Make sure you respect the fact that you’re a small fish in a big pond, and that you’re interested in building a solution that people are going to pay for. The pitch deck should focus on how you’re going to get from point A to point B of your first phase. After you’ve realistically broken down to an investor that you can make that journey and that you aren’t skipping steps, you will have the chance to discuss your phase plan with that investor. You can reach the moon, but there is no pie.

1-Minute Pitch Recommendations

Keep it short, and be sure to mention your name and the name of your company at the beginning and the end, and don't try to cover too much content. Here are a few things that were mentioned earlier tonight:

  1. Explain how you got here and what your credentials are.
  2. Talk about the problem you identified and how you’re trying to solve it.
  3. Describe how you make money.
  4. How many customers or users do you have?

3-Minute Pitch Recommendations

Tonight's 3-minute pitch deck included a slideshow, and this is the core of what this article is about. Your pitch deck is the document (in this case a slideshow) that helps guide the information you need to cover. Make eye contact with the investors, memorize your slide deck, and most importantly, bring your passion! 

The sections above cover the major concerns I heard investors talk about tonight. Some additional tips include:

  1. Avoid using filler or hype words, as they can seem disingenuous.
  2. Assume every investor has ADD - your presentation should be a hand-holding experience.
  3. Make sure that the font on your slideshow is an appropriate size for those who can’t see as well... ahem.
  4. Use graphs and numbers that are easily digestible. Any time investors spend processing numbers is time they may be missing other important information. Save the complex numbers for longer pitches.
  5. Make the investor hungry for more information. This is your shot to get them wanting to know more; they’re here to listen to what you have to say.
  6. Describe why your solution is better than your competitors. Yes, you have competitors. Why are you better?
  7. Make sure your pitch fits the allotted time. If your pitch is too long, you haven’t consolidated the information to really garner the attention of the investors. This can result in important points being missed and filling your presentation with fluff.
  8. Personify the problem. People want to feel emotionally connected to the story of those affected by the problem.
  9. Make sure your name doesn’t cause any infringement issues. If you’re a liability and you haven’t done your due diligence, investing in you won’t be as attractive as other prospects.
  10. Stay on topic, but don’t dive into the details. You aren’t trying to get the investors to buy your product, but to fund it.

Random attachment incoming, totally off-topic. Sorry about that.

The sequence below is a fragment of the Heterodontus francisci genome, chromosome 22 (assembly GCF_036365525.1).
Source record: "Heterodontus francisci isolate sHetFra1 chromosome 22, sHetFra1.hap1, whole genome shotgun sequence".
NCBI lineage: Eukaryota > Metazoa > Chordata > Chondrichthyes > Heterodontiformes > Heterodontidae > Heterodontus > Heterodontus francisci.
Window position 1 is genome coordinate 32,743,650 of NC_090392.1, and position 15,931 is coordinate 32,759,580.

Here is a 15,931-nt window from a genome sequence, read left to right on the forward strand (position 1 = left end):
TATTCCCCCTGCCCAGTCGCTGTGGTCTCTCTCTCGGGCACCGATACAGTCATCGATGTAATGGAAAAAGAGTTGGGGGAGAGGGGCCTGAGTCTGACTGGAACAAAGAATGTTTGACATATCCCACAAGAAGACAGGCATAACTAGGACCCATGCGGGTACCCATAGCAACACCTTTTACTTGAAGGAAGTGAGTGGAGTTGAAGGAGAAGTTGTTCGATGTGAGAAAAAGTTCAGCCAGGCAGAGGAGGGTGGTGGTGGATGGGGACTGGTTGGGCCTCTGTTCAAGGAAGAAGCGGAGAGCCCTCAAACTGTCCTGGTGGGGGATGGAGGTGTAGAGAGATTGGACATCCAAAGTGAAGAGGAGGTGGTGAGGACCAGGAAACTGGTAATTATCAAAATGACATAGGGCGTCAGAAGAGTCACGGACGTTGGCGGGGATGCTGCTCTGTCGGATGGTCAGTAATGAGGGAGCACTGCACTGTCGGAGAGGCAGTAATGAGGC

These aren’t going to apply to every investor you meet. These are just some of the things that came up in a live investor pitch I attended, and are admittedly subjective. I hope you enjoyed this article regarding my experience with the pitch deconstruction I attended tonight. If you have any questions or want to add additional information, feel free to comment below and one of our consultants will respond accordingly.

Additional Resources

Business Planning is the most important factor to consider for launching a successful startup business. Industry Analysis is that part of business planning which deals in determining which sectors of the market (industries) you will be dealing in. This brief article explains the basics of Industry Planning with a beginner’s in-depth approach.

  1. What is Industry Analysis?
  2. The Importance of Industry Analysis
  3. Most effective industry analysis strategies (SWOT and Porter’s Five Force Analysis)
  4. Things to keep in mind while choosing your industry (Industry Analysis)
  5. Footnotes

What is Industry Analysis?

Analysis of market metrics

Before starting actual business processes it is important to find out where your business fits into the market, its growth and profit potential, and the state of competitors dealing in similar products and under similar circumstances. In other words, to target new potential customers, industry analysis can be used as a tool to break down important factors influencing your target market.

The Importance of Industry Analysis

Efficient Industry Analysis shows effective management and acts as a foundation for long-term growth and survival of the business. Industry Analysis defines the potential liquidity, solvency, and profitability for you and your competitors in the industry. It focuses on analyzing market trends and therefore also helps your business prepare for any future shift in economic patterns of the market.

Most effective industry analysis strategies (SWOT vs Porter’s Five Force Analysis)

SWOT industry analysis infographic

SWOT (Strengths, Weaknesses, Opportunities, and Threats) and Porter’s Five Forces (Competitive Rivalry, Supplier Power, Buyer Power, Threat of New Entry, and Threat of Substitution) are the two most talked about Industry Analysis strategies.